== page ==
In 2003, the Massachusetts Breastfeeding Coalition conducted a survey of all the maternity nurse managers in Massachusetts. We wanted to see how well hospitals in the state complied with evidence-based best practices around breastfeeding. We used the World Health Organization’s Baby Friendly Ten Steps, as these steps are all associated with better sustained breastfeeding rates. (see table 1).
We chose to interview nurse managers, rather than other staff members, because the nurse managers are considered the leaders of their units, and any decisions to implement practices must generally go through them. Their perception of the practices in their units would be important. Prior to the study, we had anecdotal evidence that nurse managers sometimes did not see themselves as having an important role in the development of policies conducive to breastfeeding, often referring all questions and comments to the lactation professionals in their departments.
We developed a survey instrument to elucidate compliance, or perceived compliance, to the Ten Steps. All respondents were assured of anonymity, and only the interviewer is aware of their identities. Each hospital was rated by the compliance with implementing the steps. The hospitals were described as either non-implementers, partial implementers, moderately high implementers, and high implementers.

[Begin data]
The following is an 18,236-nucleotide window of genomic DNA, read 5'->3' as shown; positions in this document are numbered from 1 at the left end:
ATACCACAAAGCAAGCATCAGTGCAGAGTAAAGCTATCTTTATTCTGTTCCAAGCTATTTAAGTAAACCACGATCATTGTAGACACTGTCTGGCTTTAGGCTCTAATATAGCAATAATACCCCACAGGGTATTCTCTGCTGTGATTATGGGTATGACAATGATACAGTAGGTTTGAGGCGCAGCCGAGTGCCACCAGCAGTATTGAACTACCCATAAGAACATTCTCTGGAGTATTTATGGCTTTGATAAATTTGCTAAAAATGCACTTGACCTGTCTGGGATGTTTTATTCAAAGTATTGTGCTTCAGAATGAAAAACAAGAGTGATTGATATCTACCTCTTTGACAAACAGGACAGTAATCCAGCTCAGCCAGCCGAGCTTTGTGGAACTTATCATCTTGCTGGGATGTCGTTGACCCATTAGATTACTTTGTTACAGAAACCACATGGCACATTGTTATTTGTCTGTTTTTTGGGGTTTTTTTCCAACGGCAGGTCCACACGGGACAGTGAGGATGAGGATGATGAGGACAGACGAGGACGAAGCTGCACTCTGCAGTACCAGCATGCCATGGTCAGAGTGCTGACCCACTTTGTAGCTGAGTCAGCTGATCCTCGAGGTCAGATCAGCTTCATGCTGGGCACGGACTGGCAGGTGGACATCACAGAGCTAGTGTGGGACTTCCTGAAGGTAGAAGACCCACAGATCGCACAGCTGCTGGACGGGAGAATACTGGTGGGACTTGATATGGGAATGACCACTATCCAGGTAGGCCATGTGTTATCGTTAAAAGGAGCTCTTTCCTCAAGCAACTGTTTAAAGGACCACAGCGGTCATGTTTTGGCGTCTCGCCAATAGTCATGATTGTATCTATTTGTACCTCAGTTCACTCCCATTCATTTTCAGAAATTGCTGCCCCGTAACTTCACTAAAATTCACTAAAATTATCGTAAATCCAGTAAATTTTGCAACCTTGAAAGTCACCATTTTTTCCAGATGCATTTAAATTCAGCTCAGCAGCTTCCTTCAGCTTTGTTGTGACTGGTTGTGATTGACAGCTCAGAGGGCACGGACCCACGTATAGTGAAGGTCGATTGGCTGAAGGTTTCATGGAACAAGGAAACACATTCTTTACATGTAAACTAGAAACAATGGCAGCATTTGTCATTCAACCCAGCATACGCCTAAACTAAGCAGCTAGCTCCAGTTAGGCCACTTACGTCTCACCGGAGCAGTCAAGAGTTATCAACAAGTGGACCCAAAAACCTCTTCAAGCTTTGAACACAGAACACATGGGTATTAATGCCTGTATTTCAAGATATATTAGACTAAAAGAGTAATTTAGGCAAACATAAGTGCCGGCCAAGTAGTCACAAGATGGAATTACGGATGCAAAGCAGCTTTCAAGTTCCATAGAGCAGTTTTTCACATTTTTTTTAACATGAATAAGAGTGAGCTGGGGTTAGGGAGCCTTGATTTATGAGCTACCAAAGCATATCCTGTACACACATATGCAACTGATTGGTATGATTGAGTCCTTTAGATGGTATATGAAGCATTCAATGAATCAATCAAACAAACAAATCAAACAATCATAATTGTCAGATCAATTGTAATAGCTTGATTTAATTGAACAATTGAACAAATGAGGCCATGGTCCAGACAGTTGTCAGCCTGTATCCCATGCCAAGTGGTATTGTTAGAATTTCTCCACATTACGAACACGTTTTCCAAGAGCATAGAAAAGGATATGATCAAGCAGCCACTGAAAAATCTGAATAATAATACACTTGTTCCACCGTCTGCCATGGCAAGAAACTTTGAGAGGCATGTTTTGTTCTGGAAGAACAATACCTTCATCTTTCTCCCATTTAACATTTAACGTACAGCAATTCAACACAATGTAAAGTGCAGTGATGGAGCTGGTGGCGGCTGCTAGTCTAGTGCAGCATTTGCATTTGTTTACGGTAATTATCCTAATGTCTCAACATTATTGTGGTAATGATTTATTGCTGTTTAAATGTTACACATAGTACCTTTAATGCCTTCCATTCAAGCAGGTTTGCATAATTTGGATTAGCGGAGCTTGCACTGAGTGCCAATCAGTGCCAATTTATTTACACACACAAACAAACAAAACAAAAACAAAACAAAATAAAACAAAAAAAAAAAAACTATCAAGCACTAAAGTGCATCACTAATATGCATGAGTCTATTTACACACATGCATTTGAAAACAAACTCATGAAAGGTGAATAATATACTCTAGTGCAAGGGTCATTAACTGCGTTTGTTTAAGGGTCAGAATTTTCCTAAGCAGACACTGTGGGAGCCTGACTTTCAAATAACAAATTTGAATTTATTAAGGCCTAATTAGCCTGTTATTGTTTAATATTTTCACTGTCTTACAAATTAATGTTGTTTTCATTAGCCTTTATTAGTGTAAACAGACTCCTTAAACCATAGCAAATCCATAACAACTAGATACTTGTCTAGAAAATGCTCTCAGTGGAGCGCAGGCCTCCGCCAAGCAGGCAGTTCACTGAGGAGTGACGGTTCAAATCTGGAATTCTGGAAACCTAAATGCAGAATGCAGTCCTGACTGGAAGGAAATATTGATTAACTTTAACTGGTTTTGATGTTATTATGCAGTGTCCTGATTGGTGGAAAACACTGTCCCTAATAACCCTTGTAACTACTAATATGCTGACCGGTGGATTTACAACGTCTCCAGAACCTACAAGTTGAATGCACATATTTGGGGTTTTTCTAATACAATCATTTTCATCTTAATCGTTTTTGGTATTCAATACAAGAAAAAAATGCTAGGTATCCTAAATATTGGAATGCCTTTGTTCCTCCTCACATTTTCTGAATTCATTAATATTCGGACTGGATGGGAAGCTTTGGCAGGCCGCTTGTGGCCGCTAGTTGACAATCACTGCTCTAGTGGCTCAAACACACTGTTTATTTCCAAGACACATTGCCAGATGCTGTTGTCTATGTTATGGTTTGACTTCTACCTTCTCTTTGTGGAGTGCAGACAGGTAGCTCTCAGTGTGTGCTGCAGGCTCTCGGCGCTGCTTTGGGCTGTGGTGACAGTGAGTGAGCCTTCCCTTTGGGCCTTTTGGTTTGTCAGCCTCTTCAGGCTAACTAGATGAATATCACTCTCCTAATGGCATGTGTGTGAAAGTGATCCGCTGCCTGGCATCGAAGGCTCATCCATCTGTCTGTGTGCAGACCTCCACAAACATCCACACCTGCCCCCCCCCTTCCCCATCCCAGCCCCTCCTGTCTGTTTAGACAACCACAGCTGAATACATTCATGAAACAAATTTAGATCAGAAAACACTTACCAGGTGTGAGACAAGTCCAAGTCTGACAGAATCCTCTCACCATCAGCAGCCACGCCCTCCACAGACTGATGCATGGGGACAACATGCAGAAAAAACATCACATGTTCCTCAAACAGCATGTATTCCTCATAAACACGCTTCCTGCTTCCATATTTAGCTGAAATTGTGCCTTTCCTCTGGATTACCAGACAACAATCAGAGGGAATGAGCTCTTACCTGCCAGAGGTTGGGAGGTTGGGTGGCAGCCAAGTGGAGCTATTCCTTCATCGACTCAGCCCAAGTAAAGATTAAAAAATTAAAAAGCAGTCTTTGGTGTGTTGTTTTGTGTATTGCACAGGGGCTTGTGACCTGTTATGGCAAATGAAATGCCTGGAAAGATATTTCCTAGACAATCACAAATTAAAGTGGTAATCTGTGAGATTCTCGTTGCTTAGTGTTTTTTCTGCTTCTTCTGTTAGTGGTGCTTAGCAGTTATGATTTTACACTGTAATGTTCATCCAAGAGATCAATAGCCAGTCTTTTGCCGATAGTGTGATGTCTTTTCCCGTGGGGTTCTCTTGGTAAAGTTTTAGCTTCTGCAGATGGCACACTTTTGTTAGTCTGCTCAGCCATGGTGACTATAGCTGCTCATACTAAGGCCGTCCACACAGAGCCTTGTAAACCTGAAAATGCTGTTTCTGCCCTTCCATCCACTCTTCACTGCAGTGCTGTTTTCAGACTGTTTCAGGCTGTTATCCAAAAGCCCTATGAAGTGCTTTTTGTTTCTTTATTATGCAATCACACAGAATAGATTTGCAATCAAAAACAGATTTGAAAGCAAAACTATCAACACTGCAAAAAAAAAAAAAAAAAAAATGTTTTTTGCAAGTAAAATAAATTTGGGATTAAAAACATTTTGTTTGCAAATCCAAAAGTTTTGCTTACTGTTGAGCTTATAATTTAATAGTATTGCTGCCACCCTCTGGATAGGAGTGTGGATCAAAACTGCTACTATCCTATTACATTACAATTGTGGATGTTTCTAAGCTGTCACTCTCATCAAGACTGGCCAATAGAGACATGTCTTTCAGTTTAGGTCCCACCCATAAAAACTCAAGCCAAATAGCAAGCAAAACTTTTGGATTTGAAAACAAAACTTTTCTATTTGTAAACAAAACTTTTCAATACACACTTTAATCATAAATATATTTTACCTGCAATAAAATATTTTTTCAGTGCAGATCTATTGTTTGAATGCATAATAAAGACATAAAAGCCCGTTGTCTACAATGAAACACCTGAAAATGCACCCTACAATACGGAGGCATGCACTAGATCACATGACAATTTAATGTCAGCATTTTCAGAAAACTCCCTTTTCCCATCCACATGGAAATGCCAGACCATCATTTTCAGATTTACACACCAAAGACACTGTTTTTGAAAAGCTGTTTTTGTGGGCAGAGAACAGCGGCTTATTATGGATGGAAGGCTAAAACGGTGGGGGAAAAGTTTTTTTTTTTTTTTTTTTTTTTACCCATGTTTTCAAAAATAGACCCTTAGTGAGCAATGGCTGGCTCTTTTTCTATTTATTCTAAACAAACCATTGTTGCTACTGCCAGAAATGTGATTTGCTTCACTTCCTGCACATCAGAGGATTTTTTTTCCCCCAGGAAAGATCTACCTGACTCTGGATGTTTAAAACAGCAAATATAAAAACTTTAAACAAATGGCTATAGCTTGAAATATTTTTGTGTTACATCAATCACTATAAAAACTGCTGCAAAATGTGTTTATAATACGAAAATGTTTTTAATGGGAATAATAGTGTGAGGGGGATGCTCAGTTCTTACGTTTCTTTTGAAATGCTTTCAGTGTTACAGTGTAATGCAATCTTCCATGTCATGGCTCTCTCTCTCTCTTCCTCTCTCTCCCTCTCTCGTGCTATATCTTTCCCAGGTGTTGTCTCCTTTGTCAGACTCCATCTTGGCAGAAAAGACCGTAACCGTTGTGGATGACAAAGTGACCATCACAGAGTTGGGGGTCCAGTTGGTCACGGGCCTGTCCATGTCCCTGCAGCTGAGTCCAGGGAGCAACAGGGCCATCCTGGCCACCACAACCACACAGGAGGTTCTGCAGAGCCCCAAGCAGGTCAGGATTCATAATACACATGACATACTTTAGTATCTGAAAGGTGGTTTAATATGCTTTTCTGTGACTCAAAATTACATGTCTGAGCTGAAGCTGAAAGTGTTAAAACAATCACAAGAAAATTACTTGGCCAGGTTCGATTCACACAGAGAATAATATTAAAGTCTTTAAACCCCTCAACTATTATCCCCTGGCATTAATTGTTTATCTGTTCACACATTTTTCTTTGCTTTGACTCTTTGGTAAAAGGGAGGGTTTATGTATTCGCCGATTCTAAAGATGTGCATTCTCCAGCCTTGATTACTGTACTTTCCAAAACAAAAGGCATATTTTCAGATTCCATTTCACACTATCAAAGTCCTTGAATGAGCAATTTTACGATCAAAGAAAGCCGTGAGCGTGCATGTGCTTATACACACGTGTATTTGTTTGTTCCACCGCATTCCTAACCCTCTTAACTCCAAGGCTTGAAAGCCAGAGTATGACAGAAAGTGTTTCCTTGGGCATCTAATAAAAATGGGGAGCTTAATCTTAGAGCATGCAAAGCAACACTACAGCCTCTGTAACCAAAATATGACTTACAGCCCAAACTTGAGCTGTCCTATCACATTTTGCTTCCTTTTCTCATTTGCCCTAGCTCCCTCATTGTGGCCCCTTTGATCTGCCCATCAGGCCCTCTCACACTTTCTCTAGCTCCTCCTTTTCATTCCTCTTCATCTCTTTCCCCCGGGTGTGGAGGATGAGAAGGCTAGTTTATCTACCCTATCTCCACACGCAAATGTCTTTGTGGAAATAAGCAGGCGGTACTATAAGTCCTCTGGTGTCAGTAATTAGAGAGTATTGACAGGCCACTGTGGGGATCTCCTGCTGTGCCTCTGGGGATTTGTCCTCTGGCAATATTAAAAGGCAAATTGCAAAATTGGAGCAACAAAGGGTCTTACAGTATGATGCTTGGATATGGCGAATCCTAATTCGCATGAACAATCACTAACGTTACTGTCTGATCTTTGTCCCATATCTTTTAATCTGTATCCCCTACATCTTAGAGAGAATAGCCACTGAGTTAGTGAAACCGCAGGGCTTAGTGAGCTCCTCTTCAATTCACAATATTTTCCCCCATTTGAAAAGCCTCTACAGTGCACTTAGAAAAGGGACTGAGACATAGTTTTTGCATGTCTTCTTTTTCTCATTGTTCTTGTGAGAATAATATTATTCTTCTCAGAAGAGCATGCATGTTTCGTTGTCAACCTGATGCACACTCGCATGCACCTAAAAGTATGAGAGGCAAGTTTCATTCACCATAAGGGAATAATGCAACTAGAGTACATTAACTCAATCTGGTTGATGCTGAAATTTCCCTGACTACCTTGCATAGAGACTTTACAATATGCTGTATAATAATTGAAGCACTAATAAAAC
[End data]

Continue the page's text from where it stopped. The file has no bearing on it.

In Massachusetts, no nurse manager described her hospital as a “non-implementer” for any of the steps.
We found that several key factors separated high/moderately high implementers from partial implementers. Control of pacifier use and supplementation, number of staff available for breastfeeding teaching, and referral to community breastfeeding supports were important distinctions between the high/moderately high implementers and partial implementers. Sixty percent of Massachusetts hospitals are high or medium-high implementers of the Ten Steps and 40% are partial implementers.
Hospitals that did not accept free formula had statistically significantly higher levels of Ten Steps implementation overall. There were strong associates between implementation and certain hospital characteristics, particularly formula-acceptance status and accessibility of formula without a physician order.
Our data enabled us to identify four major opportunities for quality improvement in Massachusetts hospitals. These areas include hospital breastfeeding policy, formula availability, and pacifier usage. Together they comprise the majority of problems seen among hospitals in our survey, making them current targets for community-based and statewide interventions.
|STEP||Overall Score||Overall Category|
|Staff Training||76%||Mod. High|